A parliamentary committee has demanded the Financial Conduct Authority (FCA) issue guidance on climate change financial risk for contract-based pension schemes.
The Environmental Audit committee (EAC) yesterday (4 June) published the final findings of its green finance inquiry, Greening Finance: embedding sustainability in financial decision making.
In it MPs described what they call a “worrying disparity” between guidance issued by the FCA and The Pensions Regulator.
According to the committee, while TPR has issued guidance for trust-based pension schemes, the FCA is apparently "reluctant to act on the Law Commission’s recommendations on clarifying the duty of contract-based schemes in relation to environmental, social and governance factors”.
The MPs argued the regulator should rectify this by the end of the year.
The FCA has been approached for comment.
The committee said that considering climate change risk from the perspective of pension regulation “is especially important given the long timescales involved and the many hundreds of billions of pounds in UK pension schemes”.
Pension fund trustees have a fiduciary duty to act in the best interests of their beneficiaries, and this include taking account of long-term risks, such as those arising from climate change, it added.
The committee revealed it is “deeply concerned to hear how structural incentives also promote the pursuit of short term returns by investment managers acting on behalf of pension funds, often leading to the neglect of longer-term considerations—including environmental sustainability and climate change-related risks and opportunities”.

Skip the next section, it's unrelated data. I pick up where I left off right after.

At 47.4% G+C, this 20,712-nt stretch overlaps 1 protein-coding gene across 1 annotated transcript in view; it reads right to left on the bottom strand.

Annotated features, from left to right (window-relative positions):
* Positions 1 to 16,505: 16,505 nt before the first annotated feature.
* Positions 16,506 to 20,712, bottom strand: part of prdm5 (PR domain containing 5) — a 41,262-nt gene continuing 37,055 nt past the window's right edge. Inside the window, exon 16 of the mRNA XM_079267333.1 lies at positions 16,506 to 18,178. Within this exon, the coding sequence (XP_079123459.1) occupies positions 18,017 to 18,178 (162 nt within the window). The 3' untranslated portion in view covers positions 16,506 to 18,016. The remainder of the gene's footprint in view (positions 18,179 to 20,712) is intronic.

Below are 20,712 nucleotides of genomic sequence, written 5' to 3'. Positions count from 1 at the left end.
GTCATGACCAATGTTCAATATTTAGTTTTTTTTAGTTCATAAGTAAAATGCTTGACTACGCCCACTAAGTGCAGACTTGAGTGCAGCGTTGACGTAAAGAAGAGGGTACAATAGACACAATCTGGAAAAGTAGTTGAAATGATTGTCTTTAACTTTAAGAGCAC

In light of this, the government should clarify in law that pension schemes and company directors have a duty to protect long-term value and should be considering environmental risks, it stated.
MP Mary Creagh, chairwoman of the committee, revealed last week a minority of pension funds appear worryingly complacent about the risks of climate change to investments.
The MPs also argued that pension savers “should be given greater opportunities to engage with decisions about where their money is invested”.
“There is evidence that younger generations would often prefer to see their money invested in a fossil fuel-free manner. They should be given the opportunity to express this preference,” they said.
Paul Gibson, managing director of Granite Financial Planning said, “no one would argue that climate change is a huge issue".
"That said, I personally have not had too many clients expressing concerns in this area.
"I can’t help feeling that the FCA has so many projects going on at the moment that adding another at this time might be ill advised.
"Personally I think that encouraging savers to save more and preventing scams should take precedence.“